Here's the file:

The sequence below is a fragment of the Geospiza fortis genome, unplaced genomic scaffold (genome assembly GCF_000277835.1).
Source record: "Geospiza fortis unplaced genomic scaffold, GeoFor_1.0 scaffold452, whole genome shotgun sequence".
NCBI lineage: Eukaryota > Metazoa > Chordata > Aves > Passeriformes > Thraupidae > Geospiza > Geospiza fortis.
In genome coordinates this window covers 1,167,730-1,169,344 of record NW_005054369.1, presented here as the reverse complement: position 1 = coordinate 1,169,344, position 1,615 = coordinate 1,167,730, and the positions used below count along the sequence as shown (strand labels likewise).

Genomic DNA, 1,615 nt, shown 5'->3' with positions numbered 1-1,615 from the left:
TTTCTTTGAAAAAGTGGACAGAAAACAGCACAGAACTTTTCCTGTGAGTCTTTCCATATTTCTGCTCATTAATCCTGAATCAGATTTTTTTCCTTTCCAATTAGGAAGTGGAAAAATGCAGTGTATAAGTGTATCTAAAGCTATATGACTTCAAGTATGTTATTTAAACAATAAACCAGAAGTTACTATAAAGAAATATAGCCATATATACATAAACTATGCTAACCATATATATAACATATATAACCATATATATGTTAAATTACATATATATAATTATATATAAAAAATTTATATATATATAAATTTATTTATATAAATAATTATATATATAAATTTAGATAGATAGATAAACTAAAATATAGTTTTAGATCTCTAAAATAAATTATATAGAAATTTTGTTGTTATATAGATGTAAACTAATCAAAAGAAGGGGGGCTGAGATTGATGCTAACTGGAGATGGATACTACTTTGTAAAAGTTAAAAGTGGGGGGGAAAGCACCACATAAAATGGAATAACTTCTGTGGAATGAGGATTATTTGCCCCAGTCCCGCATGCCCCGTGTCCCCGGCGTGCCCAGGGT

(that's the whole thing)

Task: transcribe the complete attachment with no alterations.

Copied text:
The sequence below is a fragment of the Geospiza fortis genome, unplaced genomic scaffold (genome assembly GCF_000277835.1).
Source record: "Geospiza fortis unplaced genomic scaffold, GeoFor_1.0 scaffold452, whole genome shotgun sequence".
NCBI lineage: Eukaryota > Metazoa > Chordata > Aves > Passeriformes > Thraupidae > Geospiza > Geospiza fortis.
In genome coordinates this window covers 1,167,730-1,169,344 of record NW_005054369.1, presented here as the reverse complement: position 1 = coordinate 1,169,344, position 1,615 = coordinate 1,167,730, and the positions used below count along the sequence as shown (strand labels likewise).

Genomic DNA, 1,615 nt, shown 5'->3' with positions numbered 1-1,615 from the left:
TTTCTTTGAAAAAGTGGACAGAAAACAGCACAGAACTTTTCCTGTGAGTCTTTCCATATTTCTGCTCATTAATCCTGAATCAGATTTTTTTCCTTTCCAATTAGGAAGTGGAAAAATGCAGTGTATAAGTGTATCTAAAGCTATATGACTTCAAGTATGTTATTTAAACAATAAACCAGAAGTTACTATAAAGAAATATAGCCATATATACATAAACTATGCTAACCATATATATAACATATATAACCATATATATGTTAAATTACATATATATAATTATATATAAAAAATTTATATATATATAAATTTATTTATATAAATAATTATATATATAAATTTAGATAGATAGATAAACTAAAATATAGTTTTAGATCTCTAAAATAAATTATATAGAAATTTTGTTGTTATATAGATGTAAACTAATCAAAAGAAGGGGGGCTGAGATTGATGCTAACTGGAGATGGATACTACTTTGTAAAAGTTAAAAGTGGGGGGGAAAGCACCACATAAAATGGAATAACTTCTGTGGAATGAGGATTATTTGCCCCAGTCCCGCATGCCCCGTGTCCCCGGCGTGCCCAGGGT